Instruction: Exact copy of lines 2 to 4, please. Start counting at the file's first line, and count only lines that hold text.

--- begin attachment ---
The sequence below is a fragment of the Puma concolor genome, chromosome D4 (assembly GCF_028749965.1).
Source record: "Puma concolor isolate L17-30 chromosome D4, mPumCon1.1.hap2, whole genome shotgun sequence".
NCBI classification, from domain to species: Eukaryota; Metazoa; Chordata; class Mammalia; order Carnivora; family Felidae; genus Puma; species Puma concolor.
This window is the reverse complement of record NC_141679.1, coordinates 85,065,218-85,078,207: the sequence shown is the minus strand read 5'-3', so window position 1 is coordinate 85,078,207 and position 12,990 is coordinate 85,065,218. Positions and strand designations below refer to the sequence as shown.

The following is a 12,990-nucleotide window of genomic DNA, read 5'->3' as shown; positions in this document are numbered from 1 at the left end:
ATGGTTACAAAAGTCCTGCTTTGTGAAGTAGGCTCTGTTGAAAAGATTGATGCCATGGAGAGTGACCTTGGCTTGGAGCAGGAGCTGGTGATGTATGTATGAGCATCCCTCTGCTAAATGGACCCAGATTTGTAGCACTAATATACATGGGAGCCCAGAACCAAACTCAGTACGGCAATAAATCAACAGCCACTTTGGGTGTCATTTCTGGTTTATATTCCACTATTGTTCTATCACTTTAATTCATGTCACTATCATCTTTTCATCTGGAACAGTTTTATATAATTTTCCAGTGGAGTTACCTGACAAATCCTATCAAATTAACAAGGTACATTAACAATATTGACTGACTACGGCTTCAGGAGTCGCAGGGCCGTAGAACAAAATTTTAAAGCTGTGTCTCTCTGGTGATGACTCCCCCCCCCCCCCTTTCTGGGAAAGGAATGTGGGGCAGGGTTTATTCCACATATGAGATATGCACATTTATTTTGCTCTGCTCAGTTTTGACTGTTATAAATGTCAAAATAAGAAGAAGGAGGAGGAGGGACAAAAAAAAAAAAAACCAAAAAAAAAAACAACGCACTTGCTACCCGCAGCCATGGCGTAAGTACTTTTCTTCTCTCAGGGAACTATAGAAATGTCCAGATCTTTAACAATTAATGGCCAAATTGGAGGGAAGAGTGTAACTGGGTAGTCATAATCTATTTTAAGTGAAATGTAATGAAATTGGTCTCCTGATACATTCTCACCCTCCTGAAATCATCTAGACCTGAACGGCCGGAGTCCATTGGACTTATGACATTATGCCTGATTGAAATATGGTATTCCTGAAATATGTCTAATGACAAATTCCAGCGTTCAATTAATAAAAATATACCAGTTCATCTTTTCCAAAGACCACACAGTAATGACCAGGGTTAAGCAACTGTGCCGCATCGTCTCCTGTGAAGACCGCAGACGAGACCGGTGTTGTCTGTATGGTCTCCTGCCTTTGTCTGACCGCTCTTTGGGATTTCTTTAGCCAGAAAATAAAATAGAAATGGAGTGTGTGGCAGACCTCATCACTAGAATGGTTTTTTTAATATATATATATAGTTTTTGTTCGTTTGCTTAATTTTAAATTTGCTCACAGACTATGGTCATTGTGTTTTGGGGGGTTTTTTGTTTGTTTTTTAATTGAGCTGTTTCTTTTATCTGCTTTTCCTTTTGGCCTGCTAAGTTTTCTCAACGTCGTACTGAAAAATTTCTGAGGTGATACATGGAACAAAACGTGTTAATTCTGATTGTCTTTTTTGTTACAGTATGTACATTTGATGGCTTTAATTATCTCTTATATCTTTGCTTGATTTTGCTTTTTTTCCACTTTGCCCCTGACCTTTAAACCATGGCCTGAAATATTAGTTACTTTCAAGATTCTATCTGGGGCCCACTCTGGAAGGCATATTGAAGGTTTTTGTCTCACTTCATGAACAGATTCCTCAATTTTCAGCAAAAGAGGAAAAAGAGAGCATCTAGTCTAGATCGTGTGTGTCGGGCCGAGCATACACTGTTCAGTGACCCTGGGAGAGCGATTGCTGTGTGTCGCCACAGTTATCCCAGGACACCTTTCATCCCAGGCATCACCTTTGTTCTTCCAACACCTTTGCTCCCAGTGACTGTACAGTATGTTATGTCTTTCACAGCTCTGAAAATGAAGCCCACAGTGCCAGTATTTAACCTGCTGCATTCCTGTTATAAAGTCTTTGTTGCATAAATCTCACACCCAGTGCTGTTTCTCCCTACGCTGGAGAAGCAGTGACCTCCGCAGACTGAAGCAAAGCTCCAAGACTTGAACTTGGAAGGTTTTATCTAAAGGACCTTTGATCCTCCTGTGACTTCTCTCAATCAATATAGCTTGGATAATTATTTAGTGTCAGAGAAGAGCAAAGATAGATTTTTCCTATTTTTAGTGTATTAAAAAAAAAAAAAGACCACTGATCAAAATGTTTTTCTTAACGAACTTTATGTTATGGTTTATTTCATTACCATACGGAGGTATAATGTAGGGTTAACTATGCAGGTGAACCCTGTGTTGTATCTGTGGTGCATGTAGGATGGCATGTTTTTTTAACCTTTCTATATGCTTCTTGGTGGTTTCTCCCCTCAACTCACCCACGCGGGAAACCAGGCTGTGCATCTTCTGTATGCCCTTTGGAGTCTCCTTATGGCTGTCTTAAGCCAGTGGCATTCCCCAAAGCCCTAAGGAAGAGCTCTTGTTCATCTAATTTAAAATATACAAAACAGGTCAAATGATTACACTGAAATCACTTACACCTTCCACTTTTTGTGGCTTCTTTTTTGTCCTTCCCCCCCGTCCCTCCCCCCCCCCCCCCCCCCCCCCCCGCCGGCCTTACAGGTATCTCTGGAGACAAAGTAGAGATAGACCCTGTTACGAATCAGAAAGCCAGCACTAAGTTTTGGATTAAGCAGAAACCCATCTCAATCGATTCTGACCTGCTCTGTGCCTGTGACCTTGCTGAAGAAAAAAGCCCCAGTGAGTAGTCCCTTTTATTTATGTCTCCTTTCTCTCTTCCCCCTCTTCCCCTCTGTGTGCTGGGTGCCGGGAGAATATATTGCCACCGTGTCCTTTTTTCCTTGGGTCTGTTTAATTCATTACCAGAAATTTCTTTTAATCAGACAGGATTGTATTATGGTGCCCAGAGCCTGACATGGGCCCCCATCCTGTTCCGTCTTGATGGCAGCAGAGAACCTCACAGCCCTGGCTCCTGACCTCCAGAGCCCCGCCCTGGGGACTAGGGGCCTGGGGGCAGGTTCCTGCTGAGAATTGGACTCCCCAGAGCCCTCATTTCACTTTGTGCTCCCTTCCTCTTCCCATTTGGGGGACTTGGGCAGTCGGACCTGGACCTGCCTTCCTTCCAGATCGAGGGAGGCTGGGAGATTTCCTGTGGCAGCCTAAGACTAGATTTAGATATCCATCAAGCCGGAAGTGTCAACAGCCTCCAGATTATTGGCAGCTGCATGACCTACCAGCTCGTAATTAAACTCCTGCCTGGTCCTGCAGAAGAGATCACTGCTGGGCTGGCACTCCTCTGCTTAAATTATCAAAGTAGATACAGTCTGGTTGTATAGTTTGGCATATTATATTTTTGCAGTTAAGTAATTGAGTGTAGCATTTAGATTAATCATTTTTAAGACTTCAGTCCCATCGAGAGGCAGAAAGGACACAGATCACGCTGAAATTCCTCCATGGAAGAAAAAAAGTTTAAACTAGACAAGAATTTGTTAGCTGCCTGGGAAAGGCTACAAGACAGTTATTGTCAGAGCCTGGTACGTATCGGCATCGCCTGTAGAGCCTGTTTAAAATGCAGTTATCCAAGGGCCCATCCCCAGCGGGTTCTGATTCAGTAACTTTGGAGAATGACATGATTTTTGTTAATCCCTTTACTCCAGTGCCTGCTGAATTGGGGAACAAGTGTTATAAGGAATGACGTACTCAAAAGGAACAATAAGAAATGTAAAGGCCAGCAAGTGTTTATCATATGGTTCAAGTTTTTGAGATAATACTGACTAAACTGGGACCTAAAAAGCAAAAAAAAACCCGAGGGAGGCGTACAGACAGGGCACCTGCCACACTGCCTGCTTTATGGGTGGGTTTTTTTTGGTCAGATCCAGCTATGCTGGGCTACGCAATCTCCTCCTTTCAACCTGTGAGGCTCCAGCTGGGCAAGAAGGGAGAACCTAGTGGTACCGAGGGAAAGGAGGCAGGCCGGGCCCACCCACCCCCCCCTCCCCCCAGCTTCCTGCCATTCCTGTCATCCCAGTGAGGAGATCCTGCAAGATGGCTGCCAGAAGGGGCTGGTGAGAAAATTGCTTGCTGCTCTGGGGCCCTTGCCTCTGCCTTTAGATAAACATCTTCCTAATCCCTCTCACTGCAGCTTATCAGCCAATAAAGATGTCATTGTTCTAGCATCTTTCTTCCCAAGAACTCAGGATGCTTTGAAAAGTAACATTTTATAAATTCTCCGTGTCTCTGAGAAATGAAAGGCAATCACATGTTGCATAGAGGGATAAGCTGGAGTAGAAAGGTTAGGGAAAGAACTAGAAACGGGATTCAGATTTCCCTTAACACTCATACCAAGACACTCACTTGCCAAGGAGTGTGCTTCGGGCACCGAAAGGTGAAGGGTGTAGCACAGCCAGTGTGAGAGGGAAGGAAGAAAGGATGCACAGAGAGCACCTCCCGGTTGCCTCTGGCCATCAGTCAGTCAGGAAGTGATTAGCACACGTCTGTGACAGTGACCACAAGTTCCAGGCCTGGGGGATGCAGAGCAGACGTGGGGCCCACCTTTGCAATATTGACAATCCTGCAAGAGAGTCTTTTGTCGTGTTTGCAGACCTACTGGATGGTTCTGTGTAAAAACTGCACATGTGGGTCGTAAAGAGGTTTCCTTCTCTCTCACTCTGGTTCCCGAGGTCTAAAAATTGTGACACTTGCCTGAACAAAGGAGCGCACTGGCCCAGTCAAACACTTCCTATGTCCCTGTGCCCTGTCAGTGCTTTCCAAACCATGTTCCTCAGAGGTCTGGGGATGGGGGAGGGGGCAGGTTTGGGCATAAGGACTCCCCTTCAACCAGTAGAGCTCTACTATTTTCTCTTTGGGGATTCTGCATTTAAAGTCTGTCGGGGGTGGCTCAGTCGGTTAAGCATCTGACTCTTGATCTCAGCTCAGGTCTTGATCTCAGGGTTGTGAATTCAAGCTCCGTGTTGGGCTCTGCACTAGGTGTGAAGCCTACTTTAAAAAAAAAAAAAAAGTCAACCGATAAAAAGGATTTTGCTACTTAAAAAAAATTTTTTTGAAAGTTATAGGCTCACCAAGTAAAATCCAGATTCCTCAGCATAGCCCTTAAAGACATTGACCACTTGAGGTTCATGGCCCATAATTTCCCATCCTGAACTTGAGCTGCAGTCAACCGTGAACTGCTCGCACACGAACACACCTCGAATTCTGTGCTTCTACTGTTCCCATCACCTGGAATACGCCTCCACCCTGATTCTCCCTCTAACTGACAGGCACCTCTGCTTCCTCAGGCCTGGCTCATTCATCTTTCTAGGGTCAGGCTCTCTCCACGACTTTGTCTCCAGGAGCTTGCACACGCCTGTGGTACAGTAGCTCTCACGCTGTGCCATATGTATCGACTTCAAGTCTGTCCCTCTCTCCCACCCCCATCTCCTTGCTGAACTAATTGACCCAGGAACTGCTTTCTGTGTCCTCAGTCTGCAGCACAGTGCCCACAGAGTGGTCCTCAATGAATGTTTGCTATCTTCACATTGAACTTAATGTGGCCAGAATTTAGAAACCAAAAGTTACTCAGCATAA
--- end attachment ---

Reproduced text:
Source record: "Puma concolor isolate L17-30 chromosome D4, mPumCon1.1.hap2, whole genome shotgun sequence".
NCBI classification, from domain to species: Eukaryota; Metazoa; Chordata; class Mammalia; order Carnivora; family Felidae; genus Puma; species Puma concolor.
This window is the reverse complement of record NC_141679.1, coordinates 85,065,218-85,078,207: the sequence shown is the minus strand read 5'-3', so window position 1 is coordinate 85,078,207 and position 12,990 is coordinate 85,065,218. Positions and strand designations below refer to the sequence as shown.